Physical, Transcriptional and Comparative Mapping on the Human X Chromosome

Howell, Gareth Rhys (2002). Physical, Transcriptional and Comparative Mapping on the Human X Chromosome. PhD thesis The Open University.

DOI: https://doi.org/10.21954/ou.ro.0000fbbf

Abstract

Progress in the study of the human genome has resulted in the production of a complete clone map and associated 'working draft' sequence. This will underpin the completion of the sequence itself, the annotation of genes and other features, and application of this new found knowledge. This thesis focuses on the evolving methods to determine the map, and to use the emerging sequence for the study of genes, incorporating new studies of other genomes to enhance progress in understanding and interpretation to biology and medicine. The success of the endeavours is necessarily accompanied by the development and evolution of new technologies and by critical assessment of the progress in acquiring knowledge of the genomic information.

Evolution of mapping technologies included the development of the larger insert bacterial cloning systems (PACs) and (BACs), and an increase in available landmarks both from Y AC maps and RH maps. The work described in chapter 3, followed this evolution and was applied to construct a 6 Mb sequence-ready bacterial clone contig map in Xq22. A minimum set of clones was chosen for genomic sequencing. The resulting sequence map was compared to previously published maps and analysed both for common repeats, and previously unidentified low copy repeats.

The availability of the emerging sequence of the human genome provided a resource for identification of the features encoded within. In chapter 4, the sequence of a 7 Mb region in Xq23-24 was analysed for the presence of genes using a combination of sequence similarity searches against both protein and DNA databases, and ab initio gene prediction. Predicted genes were confirmed where possible, by generating novel cDNA sequence. The region contained 33 confirmed genes (of which 14 were confirmed during this study), 11 predicted genes and 20 pseudogenes.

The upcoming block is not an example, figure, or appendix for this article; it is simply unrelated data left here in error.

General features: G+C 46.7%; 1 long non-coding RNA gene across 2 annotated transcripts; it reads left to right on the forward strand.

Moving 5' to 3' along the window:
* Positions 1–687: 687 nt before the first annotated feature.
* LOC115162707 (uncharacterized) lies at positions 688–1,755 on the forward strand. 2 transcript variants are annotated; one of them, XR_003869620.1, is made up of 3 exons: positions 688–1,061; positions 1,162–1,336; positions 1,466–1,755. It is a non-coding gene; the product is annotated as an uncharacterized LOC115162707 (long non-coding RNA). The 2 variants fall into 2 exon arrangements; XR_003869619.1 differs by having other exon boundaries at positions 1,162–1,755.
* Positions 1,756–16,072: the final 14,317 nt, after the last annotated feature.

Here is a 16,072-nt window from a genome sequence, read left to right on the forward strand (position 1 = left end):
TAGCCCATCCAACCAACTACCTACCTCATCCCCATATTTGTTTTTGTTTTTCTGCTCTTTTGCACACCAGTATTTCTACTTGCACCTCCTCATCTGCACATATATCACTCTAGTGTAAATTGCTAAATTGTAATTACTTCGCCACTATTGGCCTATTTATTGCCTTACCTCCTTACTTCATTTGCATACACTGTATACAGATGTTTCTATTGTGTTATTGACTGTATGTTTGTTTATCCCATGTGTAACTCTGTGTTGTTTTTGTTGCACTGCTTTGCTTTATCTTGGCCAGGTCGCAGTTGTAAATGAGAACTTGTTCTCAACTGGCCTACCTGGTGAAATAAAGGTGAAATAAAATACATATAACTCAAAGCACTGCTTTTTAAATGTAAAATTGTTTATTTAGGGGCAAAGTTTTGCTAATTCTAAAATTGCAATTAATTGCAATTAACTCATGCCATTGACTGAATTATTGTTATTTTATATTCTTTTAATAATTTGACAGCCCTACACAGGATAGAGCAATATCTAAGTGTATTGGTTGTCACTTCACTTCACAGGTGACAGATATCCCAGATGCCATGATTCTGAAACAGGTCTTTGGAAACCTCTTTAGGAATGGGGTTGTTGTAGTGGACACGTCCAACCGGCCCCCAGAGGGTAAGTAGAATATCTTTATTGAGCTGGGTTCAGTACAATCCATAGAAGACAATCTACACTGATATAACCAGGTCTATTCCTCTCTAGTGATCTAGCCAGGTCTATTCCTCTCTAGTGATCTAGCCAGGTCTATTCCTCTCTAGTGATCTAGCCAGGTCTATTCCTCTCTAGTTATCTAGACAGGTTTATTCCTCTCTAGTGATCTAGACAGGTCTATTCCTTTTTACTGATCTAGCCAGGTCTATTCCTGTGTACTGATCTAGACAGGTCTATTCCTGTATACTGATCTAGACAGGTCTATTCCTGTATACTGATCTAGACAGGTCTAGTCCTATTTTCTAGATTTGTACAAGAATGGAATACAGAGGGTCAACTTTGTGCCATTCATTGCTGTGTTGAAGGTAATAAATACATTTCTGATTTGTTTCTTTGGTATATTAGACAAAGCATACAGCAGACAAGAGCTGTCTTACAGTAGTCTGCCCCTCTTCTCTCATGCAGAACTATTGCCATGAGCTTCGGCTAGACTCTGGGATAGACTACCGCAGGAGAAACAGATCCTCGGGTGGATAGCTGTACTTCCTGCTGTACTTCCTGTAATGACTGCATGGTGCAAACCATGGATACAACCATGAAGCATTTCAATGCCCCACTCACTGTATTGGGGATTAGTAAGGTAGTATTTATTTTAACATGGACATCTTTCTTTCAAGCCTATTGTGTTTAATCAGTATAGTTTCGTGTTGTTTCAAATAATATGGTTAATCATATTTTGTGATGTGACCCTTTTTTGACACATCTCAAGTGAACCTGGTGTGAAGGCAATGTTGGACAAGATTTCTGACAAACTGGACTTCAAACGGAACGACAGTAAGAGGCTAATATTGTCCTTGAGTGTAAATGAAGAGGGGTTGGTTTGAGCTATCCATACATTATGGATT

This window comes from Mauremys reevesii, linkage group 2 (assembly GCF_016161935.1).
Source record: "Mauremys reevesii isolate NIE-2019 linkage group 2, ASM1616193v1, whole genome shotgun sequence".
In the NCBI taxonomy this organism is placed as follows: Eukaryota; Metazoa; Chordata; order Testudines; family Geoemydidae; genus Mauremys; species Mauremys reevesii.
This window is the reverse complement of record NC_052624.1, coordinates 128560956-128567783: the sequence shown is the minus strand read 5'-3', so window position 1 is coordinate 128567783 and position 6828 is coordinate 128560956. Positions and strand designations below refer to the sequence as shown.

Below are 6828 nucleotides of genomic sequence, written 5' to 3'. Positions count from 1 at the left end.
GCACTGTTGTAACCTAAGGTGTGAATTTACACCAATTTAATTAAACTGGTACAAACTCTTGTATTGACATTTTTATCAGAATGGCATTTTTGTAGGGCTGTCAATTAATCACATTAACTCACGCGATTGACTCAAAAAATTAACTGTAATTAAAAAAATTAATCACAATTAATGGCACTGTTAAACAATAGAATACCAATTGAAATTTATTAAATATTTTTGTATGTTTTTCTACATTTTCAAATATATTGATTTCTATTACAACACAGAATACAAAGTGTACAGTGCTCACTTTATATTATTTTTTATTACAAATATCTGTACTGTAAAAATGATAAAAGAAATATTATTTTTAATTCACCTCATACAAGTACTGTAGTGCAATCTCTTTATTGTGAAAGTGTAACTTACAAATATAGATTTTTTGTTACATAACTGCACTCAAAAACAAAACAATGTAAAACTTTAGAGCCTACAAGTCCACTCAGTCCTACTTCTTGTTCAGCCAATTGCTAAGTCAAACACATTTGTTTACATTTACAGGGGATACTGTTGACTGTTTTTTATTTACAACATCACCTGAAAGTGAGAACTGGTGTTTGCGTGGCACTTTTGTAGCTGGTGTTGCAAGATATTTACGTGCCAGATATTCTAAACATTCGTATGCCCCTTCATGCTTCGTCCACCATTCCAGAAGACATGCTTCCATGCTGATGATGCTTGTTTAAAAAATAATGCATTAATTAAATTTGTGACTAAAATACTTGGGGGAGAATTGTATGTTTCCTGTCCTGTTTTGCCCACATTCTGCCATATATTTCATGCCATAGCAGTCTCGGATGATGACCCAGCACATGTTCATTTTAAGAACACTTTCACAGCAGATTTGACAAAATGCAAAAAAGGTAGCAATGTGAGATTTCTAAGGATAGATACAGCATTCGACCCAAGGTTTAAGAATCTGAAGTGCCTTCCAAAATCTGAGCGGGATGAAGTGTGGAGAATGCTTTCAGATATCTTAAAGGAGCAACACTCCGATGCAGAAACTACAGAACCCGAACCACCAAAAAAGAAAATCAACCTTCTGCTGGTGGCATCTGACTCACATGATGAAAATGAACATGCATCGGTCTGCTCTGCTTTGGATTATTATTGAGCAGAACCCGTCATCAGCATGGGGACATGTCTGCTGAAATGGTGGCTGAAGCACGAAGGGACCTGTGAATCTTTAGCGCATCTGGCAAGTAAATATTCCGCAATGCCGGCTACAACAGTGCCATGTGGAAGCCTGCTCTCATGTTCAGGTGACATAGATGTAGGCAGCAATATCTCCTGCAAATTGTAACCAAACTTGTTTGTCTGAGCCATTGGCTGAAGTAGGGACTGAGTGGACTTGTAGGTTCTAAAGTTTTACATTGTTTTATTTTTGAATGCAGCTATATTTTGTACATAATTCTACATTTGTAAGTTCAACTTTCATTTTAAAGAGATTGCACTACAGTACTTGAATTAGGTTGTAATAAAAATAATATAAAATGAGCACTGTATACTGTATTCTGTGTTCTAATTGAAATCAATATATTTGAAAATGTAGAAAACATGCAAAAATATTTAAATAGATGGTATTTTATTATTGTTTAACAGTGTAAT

Comparative genome sequence analysis is a powerful method both for aiding human gene identification and identifying other features encoded within the human genome such as regulatory elements. Comparing the genomes of two or more species also provides insights into the evolution of the species since the divergence from a common ancestor. Sequence from a 1 Mb region in human Xq24 was compared in two other species, mouse and zebrafish. In chapter 5, bacterial clone contigs for sequencing were constructed in the mouse by designing mouse-specific STSs orthologous to human sequence for clone isolation. In chapter 6, bacterial clone contigs for sequencing were constructed in zebrafish using STS from exons of human genes to identify zebrafish BAC clones by reduced stringency hybridisation. Comparative analysis of the region showed that humans and mice are more highly conserved than humans and zebrafish, in terms of gene content and organisation. A combination of comparative sequence analysis tools identified 14 novel potential conserved sequences between human and mouse, one of which was also conserved in zebrafish.

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